Apple can't wait to get back into streaming music, even if not all the pieces are in place quiet yet.
The Beats Music relaunch is expected to be announced at the Apple Worldwide Developers Conference in June, but music industry sources have confirmed to Billboard that Apple has not yet secured the appropriate licensing deals required from the major record labels to be able to stream their catalogs. It's a piece in the puzzle that can't be overlooked. Just this month, Grooveshark was forced to shut down after being bombarded with copyright infringement lawsuits for streaming unlicensed content.
The fact that WWDC is just a few weeks away had a few critics questioning whether the new service would be ready in time, but 9to5 Mac has confirmed that a Beats announcement is still on the agenda for Tim Cook. Given how much money the iPod and iTunes have made for music labels, a tight timeframe doesn't necessarily mean that Apple is stressing out over inking these licensing deals.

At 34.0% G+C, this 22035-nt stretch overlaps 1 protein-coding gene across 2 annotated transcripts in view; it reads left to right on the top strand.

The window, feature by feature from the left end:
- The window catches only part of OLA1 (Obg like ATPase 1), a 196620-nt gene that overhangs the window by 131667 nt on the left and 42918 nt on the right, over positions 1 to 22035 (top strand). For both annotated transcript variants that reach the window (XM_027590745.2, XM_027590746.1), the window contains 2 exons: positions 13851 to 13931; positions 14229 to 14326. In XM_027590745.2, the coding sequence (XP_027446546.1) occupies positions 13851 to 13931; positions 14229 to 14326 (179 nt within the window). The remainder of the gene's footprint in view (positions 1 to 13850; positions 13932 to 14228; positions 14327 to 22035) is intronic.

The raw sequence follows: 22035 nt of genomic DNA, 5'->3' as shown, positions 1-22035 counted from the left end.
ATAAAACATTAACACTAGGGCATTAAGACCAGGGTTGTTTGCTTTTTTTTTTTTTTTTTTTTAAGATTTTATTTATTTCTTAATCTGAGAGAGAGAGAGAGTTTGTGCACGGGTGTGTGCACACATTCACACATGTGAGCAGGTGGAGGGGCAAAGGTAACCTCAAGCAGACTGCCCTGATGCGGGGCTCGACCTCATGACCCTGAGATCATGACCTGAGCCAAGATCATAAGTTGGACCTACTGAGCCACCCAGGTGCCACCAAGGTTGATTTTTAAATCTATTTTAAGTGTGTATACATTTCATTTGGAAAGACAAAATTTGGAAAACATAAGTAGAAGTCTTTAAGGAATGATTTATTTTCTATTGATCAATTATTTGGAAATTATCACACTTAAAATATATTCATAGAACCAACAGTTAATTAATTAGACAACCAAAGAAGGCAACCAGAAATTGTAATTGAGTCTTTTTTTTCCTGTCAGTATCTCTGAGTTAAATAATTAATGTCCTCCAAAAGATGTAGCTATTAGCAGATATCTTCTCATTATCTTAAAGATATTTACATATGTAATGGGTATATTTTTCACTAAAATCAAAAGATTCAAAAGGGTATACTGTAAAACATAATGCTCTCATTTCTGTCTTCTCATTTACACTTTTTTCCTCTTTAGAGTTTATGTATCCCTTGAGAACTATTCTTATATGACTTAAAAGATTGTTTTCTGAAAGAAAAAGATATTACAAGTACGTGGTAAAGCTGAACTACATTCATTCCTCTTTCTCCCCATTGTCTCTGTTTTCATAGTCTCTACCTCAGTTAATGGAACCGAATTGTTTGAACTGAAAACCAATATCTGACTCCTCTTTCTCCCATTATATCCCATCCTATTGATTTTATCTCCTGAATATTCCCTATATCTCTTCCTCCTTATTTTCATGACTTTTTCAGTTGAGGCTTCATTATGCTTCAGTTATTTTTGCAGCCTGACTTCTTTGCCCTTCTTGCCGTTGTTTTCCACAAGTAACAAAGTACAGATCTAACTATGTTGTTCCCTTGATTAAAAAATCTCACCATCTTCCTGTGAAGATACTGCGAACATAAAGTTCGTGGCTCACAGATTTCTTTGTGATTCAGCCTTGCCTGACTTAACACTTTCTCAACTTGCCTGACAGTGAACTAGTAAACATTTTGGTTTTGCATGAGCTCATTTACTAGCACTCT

"If any company can pull it off, they can," one source told Billboard, referring to Apple's clout in the music industry.
For the last year, Apple has been negotiating with major record labels on a wide range of issues. Originally, Apple wanted to charge $5 a month for its streaming service, then it went up to $8 a month. Music labels, however, refused to budge on their licensing cut, so now it's likely that Beats Music will come with the standard $10 per month subscription plan.
Additionally, Apple was talking to record labels about obtaining exclusive music from artists like Taylor Swift and Florence and the Machine. And in a decidedly more cutthroat plan, Apple was reportedly trying to convince labels to stop licensing their catalogs through free plans on Spotify and YouTube. That last move got the Department of Justice and the FTC involved.
Why this matters: It seems like Apple is flexing all its muscle with the music industry to make Beats Music a hit right out the door. The company has started to diminish the competition from rival services by undercutting them both on price point and the content being offered.
Beats, along with a revamped version of iTunes radio, will square off against Spotify, Rdio and Jay-Z's newly launched Tidal. But Spotify could be particularly susceptible to Apple's competitive tactics. According to mobile data compiled by The Information, a majority of Spotify active users are on iOS.